Sovereignty over creation (Heb. 1:3), over weather (Ps. 148:8), over seemingly random or chance events (Prov 16:33), over nations (Ps 22:28) & peoples (Acts 17:26), every day of our lives (Ps 139:16).
No event in creation falls outside his will (Eph 1:11)!
God’s freedom (Ps 135:6)
Sovereignty over man’s evil choices – Joseph’s brothers hated him, wanted to kill him, sold him into slavery but Joseph proclaims Gen. 50:20!
Sovereignty over salvation (Romans 9:13-18)
Are we free? Mysteriously, God is sovereign over free choices and actions we make. But morally, we are not free; we are enslaved in sin. We cannot choose to please God because we are fallen in Adam (Rom. 5), and we need the grace of God, the gospel, and the Spirit to quicken our hearts to see/understand/place faith in Christ (Eph. 2:1-10).
On his blog on TGC today, Ray Ortland posted this timely quote-
“The central problem of our age is not liberalism or modernism, nor the old Roman Catholicism or the new Roman Catholicism, nor the threat of communism, nor even the threat of rationalism and the monolithic consensus which surrounds us [nor, I would add today, postmodernism or materialistic consumerism or visceral sensualism or whatever]. All these are dangerous but not the primary threat. The real problem is this: the church of the Lord Jesus Christ, individually or corporately, tending to do the Lord’s work in the power of the flesh rather than of the Spirit. The central problem is always in the midst of the people of God, not in the circumstances surrounding them.” Francis A. Schaeffer, No Little People (Wheaton, 2003), page 66.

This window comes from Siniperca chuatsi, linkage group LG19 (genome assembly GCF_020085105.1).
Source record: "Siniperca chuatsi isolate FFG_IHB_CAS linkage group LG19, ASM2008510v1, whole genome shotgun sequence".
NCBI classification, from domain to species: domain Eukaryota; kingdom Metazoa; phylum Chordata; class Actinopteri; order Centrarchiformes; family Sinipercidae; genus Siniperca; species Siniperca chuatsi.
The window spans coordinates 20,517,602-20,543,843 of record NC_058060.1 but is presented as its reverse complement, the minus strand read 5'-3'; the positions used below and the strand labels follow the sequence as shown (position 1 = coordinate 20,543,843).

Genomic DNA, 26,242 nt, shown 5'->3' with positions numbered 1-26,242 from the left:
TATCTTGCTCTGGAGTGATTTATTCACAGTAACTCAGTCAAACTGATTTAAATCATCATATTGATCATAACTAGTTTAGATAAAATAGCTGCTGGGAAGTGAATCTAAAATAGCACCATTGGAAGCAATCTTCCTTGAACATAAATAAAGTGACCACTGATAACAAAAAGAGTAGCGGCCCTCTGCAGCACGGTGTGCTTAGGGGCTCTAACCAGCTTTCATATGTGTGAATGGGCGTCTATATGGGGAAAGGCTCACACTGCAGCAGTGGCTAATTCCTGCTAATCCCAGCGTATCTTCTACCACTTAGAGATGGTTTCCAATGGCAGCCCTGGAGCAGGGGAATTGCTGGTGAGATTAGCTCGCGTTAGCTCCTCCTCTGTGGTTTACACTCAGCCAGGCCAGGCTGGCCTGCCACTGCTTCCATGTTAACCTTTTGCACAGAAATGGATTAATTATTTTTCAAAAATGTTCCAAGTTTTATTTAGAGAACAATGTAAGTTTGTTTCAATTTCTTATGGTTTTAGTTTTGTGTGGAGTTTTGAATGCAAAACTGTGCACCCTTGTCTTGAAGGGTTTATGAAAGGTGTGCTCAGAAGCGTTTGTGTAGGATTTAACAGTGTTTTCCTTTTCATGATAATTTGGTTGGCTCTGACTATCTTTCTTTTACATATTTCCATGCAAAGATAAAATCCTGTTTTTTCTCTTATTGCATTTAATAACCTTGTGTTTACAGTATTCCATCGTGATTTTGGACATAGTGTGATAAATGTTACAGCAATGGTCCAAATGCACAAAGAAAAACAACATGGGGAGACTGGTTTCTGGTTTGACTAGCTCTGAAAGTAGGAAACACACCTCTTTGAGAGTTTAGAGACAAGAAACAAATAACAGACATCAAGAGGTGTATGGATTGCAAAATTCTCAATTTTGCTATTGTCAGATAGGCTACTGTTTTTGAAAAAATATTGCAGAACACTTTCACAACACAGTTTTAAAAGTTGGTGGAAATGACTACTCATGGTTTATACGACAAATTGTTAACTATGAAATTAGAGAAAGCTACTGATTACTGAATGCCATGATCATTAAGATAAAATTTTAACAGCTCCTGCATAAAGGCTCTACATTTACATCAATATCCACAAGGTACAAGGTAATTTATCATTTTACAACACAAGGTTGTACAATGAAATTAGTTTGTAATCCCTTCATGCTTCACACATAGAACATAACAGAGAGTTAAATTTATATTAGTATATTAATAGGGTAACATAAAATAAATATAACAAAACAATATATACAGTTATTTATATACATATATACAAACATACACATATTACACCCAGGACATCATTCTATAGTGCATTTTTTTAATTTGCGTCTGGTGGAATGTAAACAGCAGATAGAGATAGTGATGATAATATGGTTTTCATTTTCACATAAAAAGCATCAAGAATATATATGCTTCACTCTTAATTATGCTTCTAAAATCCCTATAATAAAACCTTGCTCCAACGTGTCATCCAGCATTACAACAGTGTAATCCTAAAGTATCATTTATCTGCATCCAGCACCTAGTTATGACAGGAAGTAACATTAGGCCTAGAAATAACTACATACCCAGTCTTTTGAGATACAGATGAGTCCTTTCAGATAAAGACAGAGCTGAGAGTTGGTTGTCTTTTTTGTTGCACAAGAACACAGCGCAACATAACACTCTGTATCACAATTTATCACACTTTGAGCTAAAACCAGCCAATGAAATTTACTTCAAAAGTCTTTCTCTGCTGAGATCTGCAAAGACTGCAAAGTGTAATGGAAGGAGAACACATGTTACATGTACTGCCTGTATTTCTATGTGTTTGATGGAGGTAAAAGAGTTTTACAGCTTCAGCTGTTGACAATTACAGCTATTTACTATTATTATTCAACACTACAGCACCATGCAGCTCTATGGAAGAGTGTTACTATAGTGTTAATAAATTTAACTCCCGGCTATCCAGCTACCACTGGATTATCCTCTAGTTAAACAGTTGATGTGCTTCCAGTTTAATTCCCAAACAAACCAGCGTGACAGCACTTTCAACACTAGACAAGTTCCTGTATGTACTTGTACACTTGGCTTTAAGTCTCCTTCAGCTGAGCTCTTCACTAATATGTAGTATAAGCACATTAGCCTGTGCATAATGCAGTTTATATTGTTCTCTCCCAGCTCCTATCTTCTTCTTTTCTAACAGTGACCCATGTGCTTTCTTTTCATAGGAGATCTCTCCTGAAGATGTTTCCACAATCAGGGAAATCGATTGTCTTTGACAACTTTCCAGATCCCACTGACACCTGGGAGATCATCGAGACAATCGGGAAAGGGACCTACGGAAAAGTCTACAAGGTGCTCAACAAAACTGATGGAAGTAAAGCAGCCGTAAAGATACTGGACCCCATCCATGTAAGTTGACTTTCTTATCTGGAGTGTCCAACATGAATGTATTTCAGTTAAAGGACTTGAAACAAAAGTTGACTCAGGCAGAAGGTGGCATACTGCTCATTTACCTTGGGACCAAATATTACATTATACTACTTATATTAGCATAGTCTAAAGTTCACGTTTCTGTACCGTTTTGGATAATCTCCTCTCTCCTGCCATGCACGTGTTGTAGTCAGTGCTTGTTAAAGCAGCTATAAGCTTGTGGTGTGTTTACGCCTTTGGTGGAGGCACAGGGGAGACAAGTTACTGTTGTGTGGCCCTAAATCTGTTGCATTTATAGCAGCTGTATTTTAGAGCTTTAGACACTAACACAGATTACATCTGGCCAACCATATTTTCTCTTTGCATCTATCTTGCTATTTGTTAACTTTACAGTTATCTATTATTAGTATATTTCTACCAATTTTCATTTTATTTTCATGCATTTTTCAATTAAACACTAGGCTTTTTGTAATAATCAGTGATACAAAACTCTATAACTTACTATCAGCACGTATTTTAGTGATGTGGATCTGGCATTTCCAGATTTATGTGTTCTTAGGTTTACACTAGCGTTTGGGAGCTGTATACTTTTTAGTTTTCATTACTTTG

It fits perfectly with the conviction I came under earlier this week regarding my own ideas about church. A few days ago, I had the privilege to hear Dr. John Snyder preach. His sermon pointed the listeners to the thought that we can be seeking to do everything right in church (theologically and doctrinally) but if we aren’t seeking God – His Son and His presence – through the Spirit, then we are displeasing to God.
Tomorrow, may it not be business as usual at my church or yours, or in our hearts. May we seek a manifestation of the glory of God, through the exaltation of Christ, through Spirit anointed praying, preaching, and singing! Will you pray with me that God would be so pleased to do this work? The nearness of God is our good!
Yesterday, our nation proved its great ignorance regarding the character of God.
In social media posts in the last 24 hours, I have witnessed well meaning people promote the idea that love won the day and that because God is love, He is not concerned with homosexuality. This type of theology is a misrepresentation and misunderstanding of Who God has revealed Himself to be. We need to be taught the Scriptures if minds and hearts will be changed regarding same-sex marriage. I propose a reflection on three specific attributes of God: